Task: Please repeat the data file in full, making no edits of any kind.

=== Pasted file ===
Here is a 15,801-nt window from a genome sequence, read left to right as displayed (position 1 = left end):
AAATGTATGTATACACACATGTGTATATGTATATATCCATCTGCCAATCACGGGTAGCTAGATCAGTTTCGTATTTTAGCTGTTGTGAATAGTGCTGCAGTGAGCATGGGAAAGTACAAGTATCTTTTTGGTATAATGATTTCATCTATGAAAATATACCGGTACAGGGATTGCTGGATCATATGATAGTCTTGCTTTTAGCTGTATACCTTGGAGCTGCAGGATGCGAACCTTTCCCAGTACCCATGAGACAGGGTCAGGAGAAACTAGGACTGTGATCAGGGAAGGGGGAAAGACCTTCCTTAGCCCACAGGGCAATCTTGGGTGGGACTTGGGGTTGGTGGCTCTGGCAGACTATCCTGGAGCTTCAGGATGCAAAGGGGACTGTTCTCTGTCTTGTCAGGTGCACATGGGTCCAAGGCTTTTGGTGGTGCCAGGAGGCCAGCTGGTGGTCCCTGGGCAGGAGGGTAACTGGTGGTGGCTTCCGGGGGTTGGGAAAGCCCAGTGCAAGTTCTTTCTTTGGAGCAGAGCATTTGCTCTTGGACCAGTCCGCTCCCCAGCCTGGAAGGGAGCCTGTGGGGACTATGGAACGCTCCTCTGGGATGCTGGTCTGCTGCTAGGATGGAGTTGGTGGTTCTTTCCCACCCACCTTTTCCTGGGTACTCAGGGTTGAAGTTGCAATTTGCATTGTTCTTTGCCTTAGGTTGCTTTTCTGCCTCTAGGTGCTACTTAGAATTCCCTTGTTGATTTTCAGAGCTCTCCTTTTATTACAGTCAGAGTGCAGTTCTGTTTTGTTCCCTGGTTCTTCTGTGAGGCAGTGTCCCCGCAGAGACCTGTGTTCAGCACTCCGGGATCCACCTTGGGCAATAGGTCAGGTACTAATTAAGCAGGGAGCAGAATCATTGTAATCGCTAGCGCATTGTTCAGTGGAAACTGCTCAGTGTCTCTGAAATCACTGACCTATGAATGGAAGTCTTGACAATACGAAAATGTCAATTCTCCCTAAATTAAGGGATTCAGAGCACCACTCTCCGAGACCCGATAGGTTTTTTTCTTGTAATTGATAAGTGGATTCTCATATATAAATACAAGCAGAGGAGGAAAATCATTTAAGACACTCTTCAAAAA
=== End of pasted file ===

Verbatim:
Here is a 15,801-nt window from a genome sequence, read left to right as displayed (position 1 = left end):
AAATGTATGTATACACACATGTGTATATGTATATATCCATCTGCCAATCACGGGTAGCTAGATCAGTTTCGTATTTTAGCTGTTGTGAATAGTGCTGCAGTGAGCATGGGAAAGTACAAGTATCTTTTTGGTATAATGATTTCATCTATGAAAATATACCGGTACAGGGATTGCTGGATCATATGATAGTCTTGCTTTTAGCTGTATACCTTGGAGCTGCAGGATGCGAACCTTTCCCAGTACCCATGAGACAGGGTCAGGAGAAACTAGGACTGTGATCAGGGAAGGGGGAAAGACCTTCCTTAGCCCACAGGGCAATCTTGGGTGGGACTTGGGGTTGGTGGCTCTGGCAGACTATCCTGGAGCTTCAGGATGCAAAGGGGACTGTTCTCTGTCTTGTCAGGTGCACATGGGTCCAAGGCTTTTGGTGGTGCCAGGAGGCCAGCTGGTGGTCCCTGGGCAGGAGGGTAACTGGTGGTGGCTTCCGGGGGTTGGGAAAGCCCAGTGCAAGTTCTTTCTTTGGAGCAGAGCATTTGCTCTTGGACCAGTCCGCTCCCCAGCCTGGAAGGGAGCCTGTGGGGACTATGGAACGCTCCTCTGGGATGCTGGTCTGCTGCTAGGATGGAGTTGGTGGTTCTTTCCCACCCACCTTTTCCTGGGTACTCAGGGTTGAAGTTGCAATTTGCATTGTTCTTTGCCTTAGGTTGCTTTTCTGCCTCTAGGTGCTACTTAGAATTCCCTTGTTGATTTTCAGAGCTCTCCTTTTATTACAGTCAGAGTGCAGTTCTGTTTTGTTCCCTGGTTCTTCTGTGAGGCAGTGTCCCCGCAGAGACCTGTGTTCAGCACTCCGGGATCCACCTTGGGCAATAGGTCAGGTACTAATTAAGCAGGGAGCAGAATCATTGTAATCGCTAGCGCATTGTTCAGTGGAAACTGCTCAGTGTCTCTGAAATCACTGACCTATGAATGGAAGTCTTGACAATACGAAAATGTCAATTCTCCCTAAATTAAGGGATTCAGAGCACCACTCTCCGAGACCCGATAGGTTTTTTTCTTGTAATTGATAAGTGGATTCTCATATATAAATACAAGCAGAGGAGGAAAATCATTTAAGACACTCTTCAAAAA